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Kirk Goes from the Ridiculous to the Sublime
Chris Kirk and Billy Horschel. Those were not the names people expected to see atop the leaderboard when Monday's final round of the Deutsche Bank Championship was completed at TPC Boston.
Come to think of it, Geoff Ogilvy wasn't on anyone's radar heading into the weekend, either. Ogilvy is perhaps best known for winning the 2006 U.S. Open that Phil Mickelson threw away on the final hole at Merion. But the Australian hadn't done much of anything in recent years and had fallen into triple digits in the world rankings.
One name was expected to roll over the backs of all three players in Monday's final round. This is, after all, the summer of Rory, with his three wins in three straight tournament appearances, including the majors at the British Open and PGA Championship. The world's No. 1 player was only two strokes out of the lead when the day began after a third-round 64 and everyone was anticipating another McIlroy clinic.
But we all know golf is more unpredictable than just about any other sport. You won't ever see LeBron James taken to school by a journeyman off the bench or watch Tom Brady be out-gunned by Ryan Fitzpatrick. But on this day, the 45th-ranked player in the world took down No. 1, leaving McIlroy as just another spectator during the tournament's climatic moments.
Kirk's putter was the main reason for his victory. On numerous occasions on the back nine he made wayward swings off the tee, disgustedly letting go of his club on the follow-through as the ball sailed in the wrong direction. But his putter and poise kept bailing him out.
Playing alongside McIlroy for the second straight day, Kirk drained putts from everywhere but Fenway Park en route to a closing 5-under par 66 that enriched his bank account by $1.4 million and vaulted him from 17th place to the top of the FedEx Cup standings. Among his clutch putts was a 23-footer for birdie at 13, a 15-footer for par at 15 and a 13-footer for birdie at 16.
Not bad for a guy who was so disgusted after his opening-round 73 that he skipped his customary post-round practice session at the range and instead visited the Kids Zone at TPC Boston to play putt-putt with his 2-year-old son.
"I told my caddie. 'This isn't any fun. I don't feel like going to hit balls. I'll see you tomorrow,' " Kirk said.
The next day brought a 66, followed by a 64 that matched McIlroy's round and then Monday's 66. We should all perform so well after blowing off practice.
McIlroy could blame a balky putter for his final-round 70. He made nothing on the greens Monday. His problems began on the first hole when he lipped out for birdie. He later lipped out an 8-foot par putt on the 10th. But his chance at victory truly vanished at the 12th when he missed a 20-foot birdie effort and then failed to make the 4-footer for par. It was his first three-putt in 153 holes. Yes, he's been playing fairly well.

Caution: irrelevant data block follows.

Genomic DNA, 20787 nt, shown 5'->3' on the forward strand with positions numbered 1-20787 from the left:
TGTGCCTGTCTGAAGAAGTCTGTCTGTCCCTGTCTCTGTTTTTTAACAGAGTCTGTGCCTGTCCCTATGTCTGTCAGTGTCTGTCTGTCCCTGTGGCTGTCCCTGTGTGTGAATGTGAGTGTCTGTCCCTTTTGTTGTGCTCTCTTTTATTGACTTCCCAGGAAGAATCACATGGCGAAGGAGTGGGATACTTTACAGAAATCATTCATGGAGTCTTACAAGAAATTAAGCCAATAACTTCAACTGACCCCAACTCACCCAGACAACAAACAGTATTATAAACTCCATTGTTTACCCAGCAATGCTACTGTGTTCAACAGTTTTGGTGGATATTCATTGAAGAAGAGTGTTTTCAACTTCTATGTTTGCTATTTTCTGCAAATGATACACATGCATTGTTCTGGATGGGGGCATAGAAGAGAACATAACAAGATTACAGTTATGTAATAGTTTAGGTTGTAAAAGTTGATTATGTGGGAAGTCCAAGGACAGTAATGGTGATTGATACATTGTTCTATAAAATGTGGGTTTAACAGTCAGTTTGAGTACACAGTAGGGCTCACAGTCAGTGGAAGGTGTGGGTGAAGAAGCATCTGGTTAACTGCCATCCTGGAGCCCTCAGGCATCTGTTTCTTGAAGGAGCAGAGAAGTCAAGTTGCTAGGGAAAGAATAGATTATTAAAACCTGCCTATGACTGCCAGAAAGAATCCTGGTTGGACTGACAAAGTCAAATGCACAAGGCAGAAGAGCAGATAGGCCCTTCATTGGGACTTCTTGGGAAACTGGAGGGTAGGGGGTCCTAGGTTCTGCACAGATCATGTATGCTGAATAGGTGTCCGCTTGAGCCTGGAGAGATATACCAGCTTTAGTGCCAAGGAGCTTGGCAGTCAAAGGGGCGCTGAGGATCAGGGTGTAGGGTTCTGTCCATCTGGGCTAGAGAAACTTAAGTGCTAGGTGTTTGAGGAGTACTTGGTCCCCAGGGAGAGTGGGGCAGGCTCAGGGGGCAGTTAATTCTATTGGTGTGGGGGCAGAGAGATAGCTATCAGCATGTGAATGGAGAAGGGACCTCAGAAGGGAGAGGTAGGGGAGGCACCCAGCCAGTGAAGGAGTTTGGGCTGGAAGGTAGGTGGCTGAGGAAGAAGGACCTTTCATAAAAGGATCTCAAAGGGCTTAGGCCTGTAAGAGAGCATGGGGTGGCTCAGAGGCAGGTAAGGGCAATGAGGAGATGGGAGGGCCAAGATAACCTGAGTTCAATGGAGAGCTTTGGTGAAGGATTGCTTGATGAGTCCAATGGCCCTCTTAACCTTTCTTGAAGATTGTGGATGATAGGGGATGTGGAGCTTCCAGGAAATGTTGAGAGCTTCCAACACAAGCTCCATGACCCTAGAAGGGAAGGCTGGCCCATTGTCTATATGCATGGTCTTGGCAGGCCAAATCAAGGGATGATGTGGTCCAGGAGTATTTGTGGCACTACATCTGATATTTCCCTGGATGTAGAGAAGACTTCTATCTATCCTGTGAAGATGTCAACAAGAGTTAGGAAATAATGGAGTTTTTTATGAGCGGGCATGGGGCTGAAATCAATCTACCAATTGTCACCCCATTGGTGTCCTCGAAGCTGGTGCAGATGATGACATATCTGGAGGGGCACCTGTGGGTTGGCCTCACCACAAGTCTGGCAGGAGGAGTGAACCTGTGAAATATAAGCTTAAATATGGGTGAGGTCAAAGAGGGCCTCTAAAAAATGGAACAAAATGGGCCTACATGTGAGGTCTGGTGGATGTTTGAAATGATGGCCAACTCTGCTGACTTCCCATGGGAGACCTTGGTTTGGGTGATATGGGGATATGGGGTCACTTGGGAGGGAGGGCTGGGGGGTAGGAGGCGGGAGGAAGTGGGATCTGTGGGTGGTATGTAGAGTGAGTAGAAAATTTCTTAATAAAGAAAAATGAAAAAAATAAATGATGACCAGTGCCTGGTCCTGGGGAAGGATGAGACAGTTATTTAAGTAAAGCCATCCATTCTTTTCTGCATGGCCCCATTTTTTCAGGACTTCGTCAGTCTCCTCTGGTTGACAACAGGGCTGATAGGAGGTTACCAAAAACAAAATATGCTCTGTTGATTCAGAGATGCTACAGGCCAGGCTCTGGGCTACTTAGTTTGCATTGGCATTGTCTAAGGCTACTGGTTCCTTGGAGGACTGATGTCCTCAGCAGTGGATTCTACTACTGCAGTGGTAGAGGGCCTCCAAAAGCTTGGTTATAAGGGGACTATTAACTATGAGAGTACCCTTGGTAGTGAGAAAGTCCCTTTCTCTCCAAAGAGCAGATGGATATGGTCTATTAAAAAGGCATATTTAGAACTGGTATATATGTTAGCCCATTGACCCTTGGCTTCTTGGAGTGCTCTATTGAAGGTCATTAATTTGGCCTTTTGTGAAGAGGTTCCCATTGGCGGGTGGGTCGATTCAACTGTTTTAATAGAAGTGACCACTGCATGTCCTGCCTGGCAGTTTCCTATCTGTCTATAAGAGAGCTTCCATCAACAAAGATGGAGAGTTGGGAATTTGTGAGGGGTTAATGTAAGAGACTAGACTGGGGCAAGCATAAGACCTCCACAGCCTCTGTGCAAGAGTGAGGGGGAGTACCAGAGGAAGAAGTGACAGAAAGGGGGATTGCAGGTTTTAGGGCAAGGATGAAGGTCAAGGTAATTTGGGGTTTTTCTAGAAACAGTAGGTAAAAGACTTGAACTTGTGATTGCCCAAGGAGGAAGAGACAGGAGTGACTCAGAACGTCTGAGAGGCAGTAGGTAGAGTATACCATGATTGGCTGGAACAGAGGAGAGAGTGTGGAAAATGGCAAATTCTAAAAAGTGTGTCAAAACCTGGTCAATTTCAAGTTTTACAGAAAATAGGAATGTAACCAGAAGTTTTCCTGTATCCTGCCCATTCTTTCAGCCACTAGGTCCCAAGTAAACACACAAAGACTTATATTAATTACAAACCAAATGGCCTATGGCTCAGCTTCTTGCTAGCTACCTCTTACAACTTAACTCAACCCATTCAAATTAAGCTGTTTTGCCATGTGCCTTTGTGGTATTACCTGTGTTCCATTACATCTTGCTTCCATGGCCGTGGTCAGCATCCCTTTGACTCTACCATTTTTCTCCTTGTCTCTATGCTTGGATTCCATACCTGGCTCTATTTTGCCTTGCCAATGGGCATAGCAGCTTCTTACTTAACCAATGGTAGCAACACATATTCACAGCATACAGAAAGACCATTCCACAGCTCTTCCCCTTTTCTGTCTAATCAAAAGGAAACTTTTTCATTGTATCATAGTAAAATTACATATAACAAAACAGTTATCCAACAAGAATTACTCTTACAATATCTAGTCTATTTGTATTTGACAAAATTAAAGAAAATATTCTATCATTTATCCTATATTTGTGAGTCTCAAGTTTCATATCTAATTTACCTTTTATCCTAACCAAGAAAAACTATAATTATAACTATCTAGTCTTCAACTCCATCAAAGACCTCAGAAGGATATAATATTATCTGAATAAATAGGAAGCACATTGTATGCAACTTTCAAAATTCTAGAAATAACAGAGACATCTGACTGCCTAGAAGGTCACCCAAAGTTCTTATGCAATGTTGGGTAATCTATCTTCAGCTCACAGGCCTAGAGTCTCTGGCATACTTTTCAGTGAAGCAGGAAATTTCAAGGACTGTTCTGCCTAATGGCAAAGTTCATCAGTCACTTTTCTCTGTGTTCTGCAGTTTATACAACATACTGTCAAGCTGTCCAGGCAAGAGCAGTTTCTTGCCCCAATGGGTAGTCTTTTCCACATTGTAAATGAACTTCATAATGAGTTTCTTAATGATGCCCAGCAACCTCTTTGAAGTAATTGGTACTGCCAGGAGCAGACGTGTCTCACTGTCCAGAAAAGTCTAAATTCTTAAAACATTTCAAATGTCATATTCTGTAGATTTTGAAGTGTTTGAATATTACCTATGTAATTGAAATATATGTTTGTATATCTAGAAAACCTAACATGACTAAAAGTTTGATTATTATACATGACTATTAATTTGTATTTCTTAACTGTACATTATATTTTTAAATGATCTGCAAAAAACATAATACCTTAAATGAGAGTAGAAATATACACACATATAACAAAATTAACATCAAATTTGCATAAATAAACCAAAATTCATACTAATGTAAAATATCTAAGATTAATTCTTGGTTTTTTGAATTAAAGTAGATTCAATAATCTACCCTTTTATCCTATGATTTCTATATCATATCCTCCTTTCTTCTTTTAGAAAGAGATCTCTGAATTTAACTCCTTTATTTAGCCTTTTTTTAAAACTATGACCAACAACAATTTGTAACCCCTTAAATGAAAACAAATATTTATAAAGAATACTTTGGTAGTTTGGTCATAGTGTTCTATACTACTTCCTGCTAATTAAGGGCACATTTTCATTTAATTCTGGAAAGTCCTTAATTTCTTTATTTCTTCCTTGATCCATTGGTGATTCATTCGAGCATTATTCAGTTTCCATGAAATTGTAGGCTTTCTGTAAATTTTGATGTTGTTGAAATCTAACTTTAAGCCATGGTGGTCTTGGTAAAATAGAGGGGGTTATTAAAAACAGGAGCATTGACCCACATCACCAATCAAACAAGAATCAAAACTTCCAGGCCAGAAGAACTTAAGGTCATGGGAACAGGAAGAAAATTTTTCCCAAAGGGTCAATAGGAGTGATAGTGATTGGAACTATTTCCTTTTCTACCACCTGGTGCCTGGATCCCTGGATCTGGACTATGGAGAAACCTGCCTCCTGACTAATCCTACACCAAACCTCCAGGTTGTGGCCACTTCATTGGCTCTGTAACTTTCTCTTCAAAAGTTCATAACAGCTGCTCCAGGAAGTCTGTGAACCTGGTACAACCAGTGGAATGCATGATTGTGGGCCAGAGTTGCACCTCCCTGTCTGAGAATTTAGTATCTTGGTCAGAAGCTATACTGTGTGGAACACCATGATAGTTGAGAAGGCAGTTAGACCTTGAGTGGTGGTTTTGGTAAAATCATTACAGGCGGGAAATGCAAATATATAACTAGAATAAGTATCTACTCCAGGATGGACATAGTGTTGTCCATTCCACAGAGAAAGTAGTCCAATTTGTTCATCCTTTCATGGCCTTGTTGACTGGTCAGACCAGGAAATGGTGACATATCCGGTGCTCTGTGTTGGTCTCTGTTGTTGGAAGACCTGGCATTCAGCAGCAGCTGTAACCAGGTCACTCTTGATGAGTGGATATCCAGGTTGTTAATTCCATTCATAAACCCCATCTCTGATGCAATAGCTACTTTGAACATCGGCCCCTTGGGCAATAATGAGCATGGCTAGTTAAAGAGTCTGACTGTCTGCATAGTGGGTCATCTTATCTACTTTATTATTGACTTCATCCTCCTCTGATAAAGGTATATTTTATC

That was frustrating. But not nearly as frustrating as what happened to Horschel. He stood in the 18th fairway following a 317-yard drive on the par-5, needing birdie to get into a playoff. The final hole at TPC Boston features a marsh in front of the green, but it also played as the second-easiest hole of the day, with 68 of the 73 players making par or better. Horschel had birdied it the first three days.
Now he stood 198 yards away, a 6-iron in his hand, and a playoff (or perhaps outright victory with an eagle) waiting.
And he flinched.
Horschel admitted afterward it was the worst swing he made all week. The ball found the marsh and the resulting bogey cost him the tournament.
"It was a perfect club and I just hit a bad shot at the wrong time," he said. "I haven't hit anything like that at all this week."
Pressure has a way of making that happen when you least expect it. Or maybe it's just the nature of golf. Just when you think you've got it figured out, golf throws you a curve. Even if you're Rory McIlroy.
And even if you're Chris Kirk. He had nearly as many missed cuts this season (two) as top 10 finishes (three) coming into the week, yet he now heads to the BMW Championship at Cherry Hills in Colorado as the pro with the best chance to capture the FedEx Cup and pocket the gaudy $10 million bonus.
After shooting 73 in the first round, Kirk was thinking more about going home than holding aloft the Deutsche Bank Championship trophy. In words that every golfer can relate to, he said afterward, "[It] shows you how ridiculous this game is."
Rob Duca is an award-winning sports columnist who wrote for the Cape Cod Times for 25 years, covering golf, the Boston Red Sox, the Boston Celtics and the Boston Bruins. He is now managing editor of New England Golf & Leisure magazine and has written for a variety of other publications, including Sports Illustrated, the Boston Globe, Yankee magazine and Cape Cod Life.